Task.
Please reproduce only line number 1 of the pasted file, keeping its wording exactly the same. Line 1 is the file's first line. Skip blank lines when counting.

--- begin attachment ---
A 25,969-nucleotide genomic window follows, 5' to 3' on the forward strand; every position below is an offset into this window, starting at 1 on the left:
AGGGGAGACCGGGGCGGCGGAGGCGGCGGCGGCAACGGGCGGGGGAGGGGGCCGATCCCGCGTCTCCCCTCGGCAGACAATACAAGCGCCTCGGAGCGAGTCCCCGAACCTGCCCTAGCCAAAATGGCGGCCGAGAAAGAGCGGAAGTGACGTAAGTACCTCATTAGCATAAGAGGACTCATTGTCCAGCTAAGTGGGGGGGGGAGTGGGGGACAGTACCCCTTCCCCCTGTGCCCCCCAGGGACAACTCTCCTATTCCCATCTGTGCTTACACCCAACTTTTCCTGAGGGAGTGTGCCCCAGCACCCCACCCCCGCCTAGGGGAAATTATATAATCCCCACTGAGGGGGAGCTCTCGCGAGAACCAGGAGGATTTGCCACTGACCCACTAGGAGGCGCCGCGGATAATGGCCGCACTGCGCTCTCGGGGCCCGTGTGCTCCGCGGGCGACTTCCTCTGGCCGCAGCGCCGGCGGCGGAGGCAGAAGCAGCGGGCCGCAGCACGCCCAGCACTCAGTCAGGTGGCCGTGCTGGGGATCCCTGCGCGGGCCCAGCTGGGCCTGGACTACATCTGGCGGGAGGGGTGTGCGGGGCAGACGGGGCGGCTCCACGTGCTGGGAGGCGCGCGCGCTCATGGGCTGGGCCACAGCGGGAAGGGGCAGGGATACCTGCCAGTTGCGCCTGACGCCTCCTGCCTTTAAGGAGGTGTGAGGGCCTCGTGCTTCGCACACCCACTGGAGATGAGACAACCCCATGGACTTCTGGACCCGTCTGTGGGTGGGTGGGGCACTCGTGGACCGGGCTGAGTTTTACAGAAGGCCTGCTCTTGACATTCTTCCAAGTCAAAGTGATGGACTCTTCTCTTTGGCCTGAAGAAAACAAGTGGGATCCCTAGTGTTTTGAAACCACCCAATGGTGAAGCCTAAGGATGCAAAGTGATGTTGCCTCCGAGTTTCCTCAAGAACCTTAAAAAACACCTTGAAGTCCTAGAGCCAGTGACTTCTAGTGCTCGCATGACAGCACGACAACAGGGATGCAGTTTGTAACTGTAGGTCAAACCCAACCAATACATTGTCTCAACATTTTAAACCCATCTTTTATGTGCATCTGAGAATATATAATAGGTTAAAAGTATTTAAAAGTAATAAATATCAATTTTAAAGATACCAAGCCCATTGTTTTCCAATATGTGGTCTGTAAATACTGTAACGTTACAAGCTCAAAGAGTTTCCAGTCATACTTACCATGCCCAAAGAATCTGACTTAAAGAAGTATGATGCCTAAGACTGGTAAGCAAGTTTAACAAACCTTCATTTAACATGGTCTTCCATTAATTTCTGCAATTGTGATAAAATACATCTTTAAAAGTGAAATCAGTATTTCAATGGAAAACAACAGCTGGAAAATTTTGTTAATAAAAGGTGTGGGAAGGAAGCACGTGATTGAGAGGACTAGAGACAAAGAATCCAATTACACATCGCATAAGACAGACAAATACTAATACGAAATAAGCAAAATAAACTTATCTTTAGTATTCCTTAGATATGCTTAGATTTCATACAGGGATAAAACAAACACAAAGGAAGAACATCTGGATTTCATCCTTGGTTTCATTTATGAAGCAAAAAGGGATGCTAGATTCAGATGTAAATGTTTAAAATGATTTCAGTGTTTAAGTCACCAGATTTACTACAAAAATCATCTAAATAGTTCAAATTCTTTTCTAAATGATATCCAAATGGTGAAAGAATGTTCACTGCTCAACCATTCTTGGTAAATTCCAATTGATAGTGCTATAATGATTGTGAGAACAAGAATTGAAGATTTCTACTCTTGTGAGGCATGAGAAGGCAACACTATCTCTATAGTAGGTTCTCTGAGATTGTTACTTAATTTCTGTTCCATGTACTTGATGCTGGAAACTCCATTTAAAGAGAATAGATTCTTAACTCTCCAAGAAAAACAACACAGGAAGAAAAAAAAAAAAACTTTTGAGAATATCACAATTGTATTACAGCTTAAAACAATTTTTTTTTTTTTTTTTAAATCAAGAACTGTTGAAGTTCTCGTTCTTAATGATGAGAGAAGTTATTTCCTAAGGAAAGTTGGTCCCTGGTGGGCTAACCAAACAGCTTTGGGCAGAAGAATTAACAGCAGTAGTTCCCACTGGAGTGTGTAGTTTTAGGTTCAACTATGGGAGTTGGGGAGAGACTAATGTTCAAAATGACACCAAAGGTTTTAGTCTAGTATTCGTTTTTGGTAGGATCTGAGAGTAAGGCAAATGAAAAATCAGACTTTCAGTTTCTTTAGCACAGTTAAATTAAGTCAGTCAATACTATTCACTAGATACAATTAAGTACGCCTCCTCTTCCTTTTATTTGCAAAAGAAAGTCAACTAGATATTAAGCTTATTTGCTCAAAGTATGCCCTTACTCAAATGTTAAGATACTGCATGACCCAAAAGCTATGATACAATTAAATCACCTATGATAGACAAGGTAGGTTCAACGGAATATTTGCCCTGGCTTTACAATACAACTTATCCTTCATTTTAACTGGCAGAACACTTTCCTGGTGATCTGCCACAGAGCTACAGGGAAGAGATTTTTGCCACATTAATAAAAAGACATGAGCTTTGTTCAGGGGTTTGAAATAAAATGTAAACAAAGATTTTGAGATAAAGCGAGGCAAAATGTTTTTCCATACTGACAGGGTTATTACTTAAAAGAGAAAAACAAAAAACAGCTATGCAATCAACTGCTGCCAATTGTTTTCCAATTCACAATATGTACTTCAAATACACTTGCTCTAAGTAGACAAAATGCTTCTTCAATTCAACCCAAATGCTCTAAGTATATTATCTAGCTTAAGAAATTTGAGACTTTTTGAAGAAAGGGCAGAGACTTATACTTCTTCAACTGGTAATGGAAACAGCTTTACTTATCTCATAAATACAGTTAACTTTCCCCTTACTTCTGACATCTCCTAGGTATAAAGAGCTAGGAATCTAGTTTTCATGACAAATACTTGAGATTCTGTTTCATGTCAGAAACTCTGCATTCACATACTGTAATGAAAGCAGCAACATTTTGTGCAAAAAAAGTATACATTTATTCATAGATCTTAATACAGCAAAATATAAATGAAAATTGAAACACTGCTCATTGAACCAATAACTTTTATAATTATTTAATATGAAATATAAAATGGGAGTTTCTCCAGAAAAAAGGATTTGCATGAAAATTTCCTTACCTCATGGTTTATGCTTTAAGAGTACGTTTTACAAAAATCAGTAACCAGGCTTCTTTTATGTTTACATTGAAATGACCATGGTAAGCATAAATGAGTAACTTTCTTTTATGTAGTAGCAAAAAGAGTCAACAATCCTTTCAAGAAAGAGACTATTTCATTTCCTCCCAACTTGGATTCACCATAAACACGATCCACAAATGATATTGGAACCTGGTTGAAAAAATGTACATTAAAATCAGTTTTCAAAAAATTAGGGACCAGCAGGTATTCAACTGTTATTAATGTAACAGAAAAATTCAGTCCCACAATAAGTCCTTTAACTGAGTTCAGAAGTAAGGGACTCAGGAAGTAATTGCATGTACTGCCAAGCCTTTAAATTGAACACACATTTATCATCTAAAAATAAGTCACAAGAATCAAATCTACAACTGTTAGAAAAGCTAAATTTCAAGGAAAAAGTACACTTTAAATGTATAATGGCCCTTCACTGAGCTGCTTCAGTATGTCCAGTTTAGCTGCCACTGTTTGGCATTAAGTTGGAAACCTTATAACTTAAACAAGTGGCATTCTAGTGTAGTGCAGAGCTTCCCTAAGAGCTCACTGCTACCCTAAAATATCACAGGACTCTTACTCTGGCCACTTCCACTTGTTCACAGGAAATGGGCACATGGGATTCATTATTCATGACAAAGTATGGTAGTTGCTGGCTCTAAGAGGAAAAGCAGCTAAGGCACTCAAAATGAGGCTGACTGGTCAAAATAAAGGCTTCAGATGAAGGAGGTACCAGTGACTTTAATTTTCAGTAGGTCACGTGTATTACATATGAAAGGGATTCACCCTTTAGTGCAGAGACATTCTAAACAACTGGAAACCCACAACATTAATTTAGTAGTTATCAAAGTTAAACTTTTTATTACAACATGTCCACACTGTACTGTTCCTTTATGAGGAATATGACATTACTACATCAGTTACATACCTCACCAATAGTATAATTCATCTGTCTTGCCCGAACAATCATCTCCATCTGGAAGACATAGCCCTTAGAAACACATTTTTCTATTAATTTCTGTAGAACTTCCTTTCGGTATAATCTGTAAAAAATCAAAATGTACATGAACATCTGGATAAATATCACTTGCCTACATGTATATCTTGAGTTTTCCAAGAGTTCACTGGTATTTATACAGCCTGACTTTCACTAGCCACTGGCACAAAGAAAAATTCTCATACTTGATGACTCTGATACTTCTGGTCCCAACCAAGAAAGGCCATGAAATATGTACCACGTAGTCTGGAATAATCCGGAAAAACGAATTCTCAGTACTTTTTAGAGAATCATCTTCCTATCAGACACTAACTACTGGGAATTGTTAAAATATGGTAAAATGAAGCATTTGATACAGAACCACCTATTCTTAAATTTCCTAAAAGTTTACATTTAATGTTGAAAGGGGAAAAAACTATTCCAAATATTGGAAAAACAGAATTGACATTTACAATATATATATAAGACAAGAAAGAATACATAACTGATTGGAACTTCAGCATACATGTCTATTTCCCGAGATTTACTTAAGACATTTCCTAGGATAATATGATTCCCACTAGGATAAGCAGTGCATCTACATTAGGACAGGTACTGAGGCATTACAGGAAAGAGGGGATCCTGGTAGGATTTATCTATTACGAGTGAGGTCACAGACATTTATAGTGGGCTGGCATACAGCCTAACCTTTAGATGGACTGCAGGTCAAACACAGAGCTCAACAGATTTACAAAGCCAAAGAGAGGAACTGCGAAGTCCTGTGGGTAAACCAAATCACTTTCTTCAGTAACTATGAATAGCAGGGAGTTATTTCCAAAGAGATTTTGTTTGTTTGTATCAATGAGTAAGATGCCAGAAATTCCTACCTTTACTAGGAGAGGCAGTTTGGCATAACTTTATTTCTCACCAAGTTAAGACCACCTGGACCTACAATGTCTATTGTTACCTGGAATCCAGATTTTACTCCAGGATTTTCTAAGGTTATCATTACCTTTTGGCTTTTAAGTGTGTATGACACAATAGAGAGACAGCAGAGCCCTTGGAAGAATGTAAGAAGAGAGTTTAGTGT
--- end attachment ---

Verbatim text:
A 25,969-nucleotide genomic window follows, 5' to 3' on the forward strand; every position below is an offset into this window, starting at 1 on the left: